IgA nephropathy is chronic kidney disease. It progresses for 10 to 20 years and can cause end-stage renal disease. It is caused by deposits of the immunoglobulin A (IgA) protein in the filters (glomeruli) in the kidney. These glomeruli normally filter waste and excess water from the blood and send them to the bladder in the form of urine. However, IgA protein avoids this filtering process.
This can generate the following factor:
- Blood and protein in the urine (hematuria and proteinuria)
- Swelling of the hands and feet (edema)
It is the most common cause of inflammation in older adults. It is more common in Caucasian and Asian people. It is most often found in people in their teens at 30 years of age. The IgA protein is a normal part of the body’s immune system. It is not known what causes IgA deposits in the glomeruli. In more than 10% of affected families, it is hereditary. Some people who inherit the gene may not have any symptoms, but they can transmit it. Men are more affected than women.
IgA nephropathy is a silent disease that can go unnoticed for years. This can occur at any age, but more often the symptoms begin before the age of 40. The most common symptom is blood in the urine (hematuria). It takes many years to move on to the stage that causes problems. These include inflammation, recurrent infections of the upper respiratory tract or intestinal disease. People with IgA nephropathy may also have flank pain and low fever. Very rarely, blood pressure can be dangerously high.
IgA is a protein called an antibody that helps the body fight infections. IgA nephropathy occurs when too much of this protein is deposited in the kidneys. IgA accumulates inside the small blood vessels of the kidney. Structures in the kidney called glomeruli are inflamed and damaged.
The disorder may appear suddenly ( acute ) or worsen slowly over many years ( chronic glomerulonephritis ).
The risk factors include:
- A personal or family history of IgA nephropathy or purple Henoch Schoenlein, a form of vasculitis that affects many parts of the body
- Be white or Asian
IgA nephropathy can occur in people of all ages, but it most often affects men from adolescence to the late 30s.
Symptoms may not appear for many years.
When symptoms occur, they may include:
- Urine with blood that begins during or shortly after a respiratory infection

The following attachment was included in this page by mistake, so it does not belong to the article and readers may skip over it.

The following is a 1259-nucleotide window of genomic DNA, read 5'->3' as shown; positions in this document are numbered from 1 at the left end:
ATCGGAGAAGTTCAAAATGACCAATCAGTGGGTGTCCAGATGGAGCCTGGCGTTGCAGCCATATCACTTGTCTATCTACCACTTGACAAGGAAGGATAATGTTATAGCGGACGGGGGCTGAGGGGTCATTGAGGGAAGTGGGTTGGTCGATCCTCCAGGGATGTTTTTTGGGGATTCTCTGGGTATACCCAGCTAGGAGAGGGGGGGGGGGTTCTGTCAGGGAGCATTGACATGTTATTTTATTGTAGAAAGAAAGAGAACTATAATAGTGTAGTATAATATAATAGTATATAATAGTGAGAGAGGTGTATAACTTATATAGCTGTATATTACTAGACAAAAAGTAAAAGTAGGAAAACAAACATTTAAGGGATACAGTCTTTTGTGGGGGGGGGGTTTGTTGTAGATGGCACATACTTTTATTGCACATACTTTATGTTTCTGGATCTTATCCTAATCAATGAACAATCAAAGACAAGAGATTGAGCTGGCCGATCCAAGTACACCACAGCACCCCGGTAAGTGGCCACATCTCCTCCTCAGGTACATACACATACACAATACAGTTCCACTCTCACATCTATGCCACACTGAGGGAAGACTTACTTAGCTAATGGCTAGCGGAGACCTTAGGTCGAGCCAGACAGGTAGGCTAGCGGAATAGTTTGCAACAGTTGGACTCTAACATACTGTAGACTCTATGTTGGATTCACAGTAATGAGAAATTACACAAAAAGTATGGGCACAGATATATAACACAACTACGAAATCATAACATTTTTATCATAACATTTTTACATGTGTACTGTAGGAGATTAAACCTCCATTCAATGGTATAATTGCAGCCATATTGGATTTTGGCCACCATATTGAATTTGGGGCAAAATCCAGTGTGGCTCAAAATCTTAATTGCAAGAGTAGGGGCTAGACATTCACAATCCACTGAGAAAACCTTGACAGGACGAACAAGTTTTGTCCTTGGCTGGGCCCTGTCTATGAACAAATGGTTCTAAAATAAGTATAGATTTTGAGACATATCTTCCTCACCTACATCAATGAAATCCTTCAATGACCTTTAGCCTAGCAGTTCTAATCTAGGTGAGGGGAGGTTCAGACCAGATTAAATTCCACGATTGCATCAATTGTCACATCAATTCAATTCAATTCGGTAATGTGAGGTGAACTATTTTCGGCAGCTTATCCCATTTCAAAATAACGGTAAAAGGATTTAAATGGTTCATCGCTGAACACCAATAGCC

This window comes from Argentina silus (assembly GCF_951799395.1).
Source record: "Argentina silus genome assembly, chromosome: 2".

- Repeated episodes of blood or dark urine
- Swelling of hands and feet
- Symptoms of chronic kidney disease
Tests and exams
IgA nephropathy is often discovered when a person with no other symptoms of kidney problems has one or more episodes of bloody or dark urine. No specific changes are observed during the physical exam. Occasionally, blood pressure may be high or there may be swelling in the body.
- Blood urea nitrogen (BUN) to measure renal activity
- Creatinine in the blood to measure renal activity
- Kidney biopsy to confirm the diagnosis
- Urine analysis
- Urine Immunoelectrophoresis
The goal of treatment is to relieve symptoms and prevent or delay chronic renal failure.
Treatment may include:
- Angiotensin-converting enzyme (ACEI) inhibitors and angiotensin receptor blockers (BRA) to control high blood pressure and swelling (edema)
- Corticosteroids, other medications that inhibit the nervous system
- Fish oil
- Medications to lower cholesterol level
Salt and fluid consumption may be restricted to control swelling. In some cases, a diet with low to moderate protein intake may be recommended by a nephrologist in Delhi. Finally, many people should receive treatment for chronic kidney disease and may need dialysis. Expectations (prognosis) IgA nephropathy slowly worsens. In many cases, it does not at all. Your disorder is more likely to get worse if you have:
- Arterial hypertension
- Large amounts of protein in the urine
- Increase in BUN or creatinine levels